ESG investing has barely made inroads in nonprofit and government defined-contribution plans, despite the wider enthusiasm those institutions have for it in their endowments and pension funds.
Much as in the 401(k) world, 403(b) plans have very little explicit consideration of environmental, social and governance criteria. For example, data from the Intentional Endowments Network and the Plan Sponsor Council of America show about 3% of colleges and universities offer ESG funds on their DC plan menus, and only about 1% of total plan assets are invested in those funds. Those figures are similar to those on ESG use in the 401(k) world.
“We’re seeing a lot more [ESG] growth among endowments than around 403(b)s,” said Georges Dyer, executive director of the Intentional Endowments Network. The group this month noted the discrepancy and offered an ESG guide for colleges considering such options for their retirement plans.
There are now more than 200 endowments that include ESG factors in their investment policy statements, up from a little more than 100 that the group was aware of a year ago, Dyer said.
“On the 403(b) side, there are many that use TIAA and have the Social Choice [Equity Fund] in their plan, but beyond that, there are very few ESG options offered,” he said. “That is in part due to some of the regulatory guidance from the DOL.”
Regulatory and potential litigation concerns have all but kept ESG-specific investments out of DC plans. The Department of Labor under the Biden administration has shifted its stance from that of the Trump administration, but employers might be unlikely to change their plans unless they have a high degree of certainty that ESG investments meet the letter of the law.
Congress is also considering bills that would encourage the use of ESG in retirement plans, which could also help.
Nineteen percent of endowments incorporated responsible investing criteria into their portfolios in 2020, according to figures from the National Association of College and University Business Officers and TIAA. About 16% applied that criteria to the global equities portion of their portfolios, and 15% did so for emerging markets.
In DC plans, “you’re kind of relying on the individual to make the [allocation] decision, whereas with pensions, you have a professional manager,” said Matthew Petersen, executive director of the National Association of Government Defined Contribution Administrators.
This week, Maine became the first state to mandate that its pension plan fully divest from fossil-fuel-linked funds, with Gov. Janet Mills signing new legislation. The state is now required to divest from those assets in its $17.6 billion plan by 2026.
The decision followed a similar move in December by New York State, which is shedding many of the fossil-fuel investment assets in its $226 billion plan.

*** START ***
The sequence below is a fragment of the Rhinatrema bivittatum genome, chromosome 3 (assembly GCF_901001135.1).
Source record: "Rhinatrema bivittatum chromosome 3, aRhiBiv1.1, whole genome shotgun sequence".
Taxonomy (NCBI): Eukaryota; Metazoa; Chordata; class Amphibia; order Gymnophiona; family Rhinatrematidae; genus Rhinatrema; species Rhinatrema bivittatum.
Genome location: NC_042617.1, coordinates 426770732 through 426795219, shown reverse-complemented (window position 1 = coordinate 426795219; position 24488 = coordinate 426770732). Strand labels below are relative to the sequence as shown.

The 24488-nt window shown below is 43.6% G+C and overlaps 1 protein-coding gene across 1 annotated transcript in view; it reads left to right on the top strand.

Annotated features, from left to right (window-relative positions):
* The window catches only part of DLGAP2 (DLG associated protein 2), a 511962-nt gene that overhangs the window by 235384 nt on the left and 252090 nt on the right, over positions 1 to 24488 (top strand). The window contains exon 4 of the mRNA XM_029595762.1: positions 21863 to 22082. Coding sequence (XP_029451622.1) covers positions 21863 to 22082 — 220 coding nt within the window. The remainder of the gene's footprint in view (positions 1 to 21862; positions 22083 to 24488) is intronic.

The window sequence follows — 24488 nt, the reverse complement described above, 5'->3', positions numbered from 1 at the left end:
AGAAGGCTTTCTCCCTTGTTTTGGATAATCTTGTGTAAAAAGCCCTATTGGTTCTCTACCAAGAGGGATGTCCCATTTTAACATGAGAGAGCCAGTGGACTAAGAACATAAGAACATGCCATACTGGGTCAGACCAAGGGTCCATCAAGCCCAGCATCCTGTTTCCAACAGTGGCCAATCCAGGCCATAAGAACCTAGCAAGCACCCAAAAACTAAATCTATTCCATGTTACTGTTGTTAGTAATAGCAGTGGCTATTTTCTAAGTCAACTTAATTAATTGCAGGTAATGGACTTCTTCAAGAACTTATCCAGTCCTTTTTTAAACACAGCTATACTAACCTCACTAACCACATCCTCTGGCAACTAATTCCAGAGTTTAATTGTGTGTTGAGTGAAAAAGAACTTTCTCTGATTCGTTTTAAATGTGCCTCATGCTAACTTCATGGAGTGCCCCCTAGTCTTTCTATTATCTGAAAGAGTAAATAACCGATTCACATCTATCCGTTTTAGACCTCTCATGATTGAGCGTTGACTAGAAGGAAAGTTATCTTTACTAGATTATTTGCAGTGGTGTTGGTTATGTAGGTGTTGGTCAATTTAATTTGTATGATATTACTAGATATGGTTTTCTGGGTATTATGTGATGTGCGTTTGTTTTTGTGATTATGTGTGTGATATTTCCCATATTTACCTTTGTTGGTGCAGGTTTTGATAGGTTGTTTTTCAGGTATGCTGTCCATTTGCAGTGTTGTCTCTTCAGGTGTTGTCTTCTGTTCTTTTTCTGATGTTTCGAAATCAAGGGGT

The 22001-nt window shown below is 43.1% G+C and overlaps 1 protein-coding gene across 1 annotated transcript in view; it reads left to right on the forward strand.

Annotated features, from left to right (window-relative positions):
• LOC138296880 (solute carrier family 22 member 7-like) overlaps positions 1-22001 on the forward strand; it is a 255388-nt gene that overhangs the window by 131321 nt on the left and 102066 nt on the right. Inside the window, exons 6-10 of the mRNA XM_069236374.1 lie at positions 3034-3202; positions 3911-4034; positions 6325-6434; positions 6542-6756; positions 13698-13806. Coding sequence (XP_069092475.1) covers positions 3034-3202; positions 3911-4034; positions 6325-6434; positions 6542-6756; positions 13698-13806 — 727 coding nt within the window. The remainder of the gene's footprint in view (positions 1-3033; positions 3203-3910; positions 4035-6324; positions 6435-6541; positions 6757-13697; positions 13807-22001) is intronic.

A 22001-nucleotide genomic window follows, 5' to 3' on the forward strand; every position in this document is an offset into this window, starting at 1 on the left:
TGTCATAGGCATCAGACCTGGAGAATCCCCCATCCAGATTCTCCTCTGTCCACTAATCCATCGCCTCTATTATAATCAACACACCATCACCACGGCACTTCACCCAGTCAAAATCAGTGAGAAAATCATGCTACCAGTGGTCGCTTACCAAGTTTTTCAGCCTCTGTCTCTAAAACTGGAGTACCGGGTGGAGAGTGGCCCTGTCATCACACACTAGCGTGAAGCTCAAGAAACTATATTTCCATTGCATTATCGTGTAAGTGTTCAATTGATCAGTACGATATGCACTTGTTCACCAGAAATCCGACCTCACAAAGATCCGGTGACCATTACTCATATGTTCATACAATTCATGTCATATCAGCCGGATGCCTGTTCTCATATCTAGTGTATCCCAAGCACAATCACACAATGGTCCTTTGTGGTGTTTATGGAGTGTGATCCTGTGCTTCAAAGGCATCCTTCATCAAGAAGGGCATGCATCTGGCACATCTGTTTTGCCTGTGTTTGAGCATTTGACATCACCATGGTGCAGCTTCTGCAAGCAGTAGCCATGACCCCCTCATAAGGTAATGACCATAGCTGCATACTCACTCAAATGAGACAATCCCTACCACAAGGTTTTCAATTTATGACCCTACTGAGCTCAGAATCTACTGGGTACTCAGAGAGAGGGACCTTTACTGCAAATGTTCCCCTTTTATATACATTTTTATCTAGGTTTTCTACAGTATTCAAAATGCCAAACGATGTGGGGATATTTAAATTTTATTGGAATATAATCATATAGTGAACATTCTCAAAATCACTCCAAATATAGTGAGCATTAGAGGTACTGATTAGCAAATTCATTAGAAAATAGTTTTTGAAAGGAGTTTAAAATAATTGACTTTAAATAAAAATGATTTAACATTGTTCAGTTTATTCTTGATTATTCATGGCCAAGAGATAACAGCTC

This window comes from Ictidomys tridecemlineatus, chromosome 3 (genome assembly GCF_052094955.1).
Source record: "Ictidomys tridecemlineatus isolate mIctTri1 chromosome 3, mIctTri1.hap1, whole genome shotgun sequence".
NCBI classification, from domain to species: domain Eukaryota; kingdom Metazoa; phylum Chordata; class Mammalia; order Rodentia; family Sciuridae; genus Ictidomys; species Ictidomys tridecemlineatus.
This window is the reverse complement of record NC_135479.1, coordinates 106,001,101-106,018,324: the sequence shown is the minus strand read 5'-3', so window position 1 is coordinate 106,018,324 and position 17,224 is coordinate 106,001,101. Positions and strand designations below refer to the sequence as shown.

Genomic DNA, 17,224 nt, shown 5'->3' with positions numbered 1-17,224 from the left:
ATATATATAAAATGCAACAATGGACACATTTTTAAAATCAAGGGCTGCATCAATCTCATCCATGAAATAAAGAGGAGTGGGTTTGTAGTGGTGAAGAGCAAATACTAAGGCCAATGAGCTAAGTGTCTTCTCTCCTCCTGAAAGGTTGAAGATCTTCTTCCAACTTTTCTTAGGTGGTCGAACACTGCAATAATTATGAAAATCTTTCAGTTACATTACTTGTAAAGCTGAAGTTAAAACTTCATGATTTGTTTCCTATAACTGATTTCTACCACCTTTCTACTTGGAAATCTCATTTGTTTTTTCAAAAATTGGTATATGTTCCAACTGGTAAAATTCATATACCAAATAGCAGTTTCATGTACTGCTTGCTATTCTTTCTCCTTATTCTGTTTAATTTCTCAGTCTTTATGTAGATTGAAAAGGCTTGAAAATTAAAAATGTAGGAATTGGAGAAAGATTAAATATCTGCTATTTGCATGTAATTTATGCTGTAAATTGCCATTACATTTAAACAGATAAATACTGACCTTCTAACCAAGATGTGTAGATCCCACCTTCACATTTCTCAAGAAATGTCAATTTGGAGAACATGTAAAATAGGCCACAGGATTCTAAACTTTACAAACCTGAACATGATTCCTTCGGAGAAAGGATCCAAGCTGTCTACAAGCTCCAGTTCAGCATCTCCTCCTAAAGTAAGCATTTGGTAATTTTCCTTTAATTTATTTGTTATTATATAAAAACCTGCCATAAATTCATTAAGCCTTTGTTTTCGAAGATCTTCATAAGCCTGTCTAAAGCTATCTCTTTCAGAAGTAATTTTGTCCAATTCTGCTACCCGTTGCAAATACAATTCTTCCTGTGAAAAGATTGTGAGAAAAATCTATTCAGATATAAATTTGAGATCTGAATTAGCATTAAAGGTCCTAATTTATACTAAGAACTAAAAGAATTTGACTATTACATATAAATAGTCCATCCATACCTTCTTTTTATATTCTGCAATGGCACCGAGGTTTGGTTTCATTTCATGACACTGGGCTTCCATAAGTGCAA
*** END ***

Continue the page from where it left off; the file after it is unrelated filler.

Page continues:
The country’s largest public pension fund, CalPERS, at $455 billion, does not have a divestment strategy but states that it seeks to engage with companies as part of its sustainability objective.
Increasingly, colleges and universities have faced pressure to reduce the carbon footprints of their endowments.
Unlike 401(k) plans, public-sector DC plans and some 403(b)s are not subject to the Employee Retirement Income Security Act.
“Tax-exempt entities which sponsor 403(b) plans are more often ‘mission driven’ than their 401(a) sponsor counterparts. I would expect to see a greater interest in ESG investments, but I have not personally seen that movement,” ERISA lawyer Robert Toth said in an email. “[T]he exception seems to be church-related 403(b) plans, where there remains a strong interest in ESG funds. However, with these plans generally qualifying as churches they are exempt from the DOL’s ESG rules.”
Without that Department of Labor oversight, the plans could arguably have an easier time adding ESG investment options. But that isn’t the case, Petersen said.
Plan administrators “often use ERISA principles … they’ll try to incorporate good practices,” he said. “The ESG guidance has really been sit and watch, and see how it plays out.”
And there are different forces that shape 457 and 403(b) plans. Historically, those plan types had overwhelming choices for their participants, who had to select one of numerous record keepers and choose from hundreds of different investment options.
For 457 plans in particular, that has changed. And adding more options — ESG or not — isn’t something many sponsors appear to be considering.
“There’s a trade-off between adding these options and creating a bigger menu for your participants to have to choose from, and the benefits you see from those offerings,” Petersen said. “In the 457 world especially, there has been a very concerted effort to pare everything back. We advocate for that specifically.”
Many ERISA 403(b) plans have similarly trimmed their menus, but information about non-ERISA 403(b) plans is lacking, and those sponsors have not faced the same regulatory pressure to overhaul their plans.
Plan sponsors also have not necessarily seen demand from their participants, Petersen said. But that could be because people are not vocal. Several recent surveys have found that the majority of participants are interested in ESG, and many indicated that such options would make them more engaged with their plans.
“People want to invest in things they believe in,” Petersen said. “It’s a trend that isn’t a fad — it’s likely to stick around.”
More data that show ESG funds perform as well as traditional funds could also help encourage sponsors to add them, Dyer said. That has also helped incorporation on the institutional side, he said.
“We see that changing with the financial performance case becoming clearer for ESG strategies and the financial risks for not including [them],” he said. “The baseline, core factors never change. Plans should look at the best financial options for their participants.”